Five LAPD killings in nine days: teen deaths brutally cap years of police shootings | Los Angeles

Tthe murder of Valentina Orellana-Peralta, a 14-year-old who died in her mother’s arms after police shot her in a department store locker room, has sparked outrage and a re-investigation by the Los Angeles Police Department.

Yet her death was just one of five killings committed by the LAPD over a period of nine days this month, marking a brutal end to a year that has seen repeated scandals in one of America’s largest police departments.

This year, the LAPD killed more than double the number of civilians than in 2020. And while it is unclear what is driving the increase, activists claim that LAPD officers have been encouraged to use lethal force in careless and unjustified ways after seen their colleagues face little, if any, consequences.

“The tactic is to shoot first and ask questions later,” said Jose Barrera, director of the California League of United Latin American Citizens.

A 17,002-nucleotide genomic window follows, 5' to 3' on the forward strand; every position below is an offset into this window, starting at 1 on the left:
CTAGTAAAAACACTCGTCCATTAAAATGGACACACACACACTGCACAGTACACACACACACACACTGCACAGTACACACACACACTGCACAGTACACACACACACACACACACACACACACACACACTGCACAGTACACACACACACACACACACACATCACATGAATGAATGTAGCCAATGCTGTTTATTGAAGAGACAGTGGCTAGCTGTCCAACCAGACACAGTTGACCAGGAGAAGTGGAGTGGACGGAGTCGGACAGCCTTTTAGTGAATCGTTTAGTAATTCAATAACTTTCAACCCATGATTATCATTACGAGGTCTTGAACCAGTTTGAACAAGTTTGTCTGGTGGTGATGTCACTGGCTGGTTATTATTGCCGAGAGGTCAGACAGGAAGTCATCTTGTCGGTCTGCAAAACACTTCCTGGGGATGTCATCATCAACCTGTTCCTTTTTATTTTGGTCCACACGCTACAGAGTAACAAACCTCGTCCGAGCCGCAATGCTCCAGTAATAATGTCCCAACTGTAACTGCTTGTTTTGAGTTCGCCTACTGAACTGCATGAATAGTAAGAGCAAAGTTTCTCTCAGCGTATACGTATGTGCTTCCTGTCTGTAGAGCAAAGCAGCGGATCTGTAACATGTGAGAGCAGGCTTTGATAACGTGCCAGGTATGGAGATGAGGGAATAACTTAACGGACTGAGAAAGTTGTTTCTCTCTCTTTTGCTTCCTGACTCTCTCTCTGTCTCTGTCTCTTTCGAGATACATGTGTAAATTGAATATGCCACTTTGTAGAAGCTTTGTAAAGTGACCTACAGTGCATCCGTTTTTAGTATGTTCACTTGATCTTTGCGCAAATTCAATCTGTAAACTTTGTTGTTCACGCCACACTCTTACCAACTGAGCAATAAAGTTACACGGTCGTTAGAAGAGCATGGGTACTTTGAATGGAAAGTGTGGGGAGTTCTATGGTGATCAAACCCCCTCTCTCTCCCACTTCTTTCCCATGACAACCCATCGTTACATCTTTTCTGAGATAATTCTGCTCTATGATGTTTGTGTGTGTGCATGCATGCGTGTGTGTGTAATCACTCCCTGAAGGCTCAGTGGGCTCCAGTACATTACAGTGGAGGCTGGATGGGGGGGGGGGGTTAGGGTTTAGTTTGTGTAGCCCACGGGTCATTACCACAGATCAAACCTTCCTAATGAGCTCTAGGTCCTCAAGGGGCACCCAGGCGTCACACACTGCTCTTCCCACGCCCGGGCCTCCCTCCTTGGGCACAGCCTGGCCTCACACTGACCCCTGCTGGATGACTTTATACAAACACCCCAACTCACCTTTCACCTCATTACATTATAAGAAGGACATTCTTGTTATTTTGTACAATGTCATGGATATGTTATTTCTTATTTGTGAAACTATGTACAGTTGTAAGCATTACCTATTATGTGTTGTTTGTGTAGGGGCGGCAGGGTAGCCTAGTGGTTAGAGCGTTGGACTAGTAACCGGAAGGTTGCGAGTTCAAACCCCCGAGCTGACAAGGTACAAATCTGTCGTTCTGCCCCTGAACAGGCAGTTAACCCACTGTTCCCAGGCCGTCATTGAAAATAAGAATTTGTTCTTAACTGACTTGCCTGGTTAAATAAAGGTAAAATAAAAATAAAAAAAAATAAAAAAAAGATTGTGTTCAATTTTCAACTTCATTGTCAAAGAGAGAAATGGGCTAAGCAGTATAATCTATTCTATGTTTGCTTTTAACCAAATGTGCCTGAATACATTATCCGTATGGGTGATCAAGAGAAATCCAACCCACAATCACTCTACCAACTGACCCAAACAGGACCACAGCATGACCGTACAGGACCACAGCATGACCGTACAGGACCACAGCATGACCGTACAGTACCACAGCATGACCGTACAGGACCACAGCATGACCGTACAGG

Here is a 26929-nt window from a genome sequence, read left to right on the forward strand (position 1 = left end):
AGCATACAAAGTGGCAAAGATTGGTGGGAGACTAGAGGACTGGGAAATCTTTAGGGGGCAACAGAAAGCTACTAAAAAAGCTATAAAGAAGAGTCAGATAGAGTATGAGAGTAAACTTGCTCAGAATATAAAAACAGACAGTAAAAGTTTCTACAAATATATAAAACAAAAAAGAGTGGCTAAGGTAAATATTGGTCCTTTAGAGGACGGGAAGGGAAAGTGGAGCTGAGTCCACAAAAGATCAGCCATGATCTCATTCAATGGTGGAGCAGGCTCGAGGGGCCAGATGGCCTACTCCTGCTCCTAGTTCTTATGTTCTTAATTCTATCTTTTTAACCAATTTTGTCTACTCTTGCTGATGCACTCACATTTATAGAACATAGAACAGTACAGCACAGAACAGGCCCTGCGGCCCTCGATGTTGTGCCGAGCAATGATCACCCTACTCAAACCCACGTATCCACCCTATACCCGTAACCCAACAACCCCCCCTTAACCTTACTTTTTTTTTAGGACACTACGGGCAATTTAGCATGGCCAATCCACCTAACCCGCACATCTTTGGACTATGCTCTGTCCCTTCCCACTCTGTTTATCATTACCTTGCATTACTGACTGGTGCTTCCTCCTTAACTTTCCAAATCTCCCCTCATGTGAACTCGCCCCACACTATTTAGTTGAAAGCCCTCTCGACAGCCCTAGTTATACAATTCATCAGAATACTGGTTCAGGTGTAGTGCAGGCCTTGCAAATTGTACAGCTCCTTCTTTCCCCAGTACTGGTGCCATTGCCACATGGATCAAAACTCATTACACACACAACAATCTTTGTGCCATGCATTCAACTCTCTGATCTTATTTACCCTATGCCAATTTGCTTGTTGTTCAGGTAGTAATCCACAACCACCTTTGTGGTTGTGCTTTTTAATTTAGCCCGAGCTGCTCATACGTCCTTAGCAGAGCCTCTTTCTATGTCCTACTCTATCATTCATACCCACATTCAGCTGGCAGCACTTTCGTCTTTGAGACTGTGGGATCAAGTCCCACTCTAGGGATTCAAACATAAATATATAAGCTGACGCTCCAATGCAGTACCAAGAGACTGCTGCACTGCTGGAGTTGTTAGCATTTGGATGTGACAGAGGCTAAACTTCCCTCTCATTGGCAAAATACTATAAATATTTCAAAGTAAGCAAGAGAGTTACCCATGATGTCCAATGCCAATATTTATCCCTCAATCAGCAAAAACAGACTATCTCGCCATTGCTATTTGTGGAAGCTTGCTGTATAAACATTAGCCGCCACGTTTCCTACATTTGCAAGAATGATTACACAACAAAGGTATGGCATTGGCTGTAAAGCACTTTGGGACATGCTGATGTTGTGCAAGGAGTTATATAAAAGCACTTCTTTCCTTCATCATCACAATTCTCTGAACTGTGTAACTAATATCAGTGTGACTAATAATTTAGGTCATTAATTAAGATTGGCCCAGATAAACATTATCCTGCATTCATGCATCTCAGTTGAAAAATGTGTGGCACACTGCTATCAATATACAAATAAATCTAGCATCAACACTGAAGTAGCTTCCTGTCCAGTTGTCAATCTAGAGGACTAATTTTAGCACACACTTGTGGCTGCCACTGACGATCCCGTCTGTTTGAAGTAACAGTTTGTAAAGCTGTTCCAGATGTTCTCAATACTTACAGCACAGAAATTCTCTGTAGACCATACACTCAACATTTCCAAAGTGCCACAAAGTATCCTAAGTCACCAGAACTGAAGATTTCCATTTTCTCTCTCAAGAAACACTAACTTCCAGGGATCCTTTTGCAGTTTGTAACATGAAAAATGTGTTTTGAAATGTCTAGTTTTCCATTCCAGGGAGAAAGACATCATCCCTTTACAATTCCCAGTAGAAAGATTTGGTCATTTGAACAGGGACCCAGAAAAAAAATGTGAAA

Over the past week and a half, the LAPD shot six people, including Orellana-Peralta. Five of the people shot by the LAPD around the Christmas holidays have died and no one was armed with weapons, according to official reports.

The killings added an already bleak year for the LAPD’s use of deadly force. By 2021, the LAPD has shot 38 people and killed 18 of them, according to the LA Times. In 2020, the department shot 27 people and killed seven of them. Those numbers corresponded to 2019, when the LAPD shot 26 people and killed twelve.

“There’s just a ruthless disregard for human life,” said Christian Contreras, a local civil rights lawyer representing the family of one of the civilians killed by the department this month. “We are dealing with a huge increase in police shootings and killings of black and brown people. It is out of control.”

A deadly Christmas week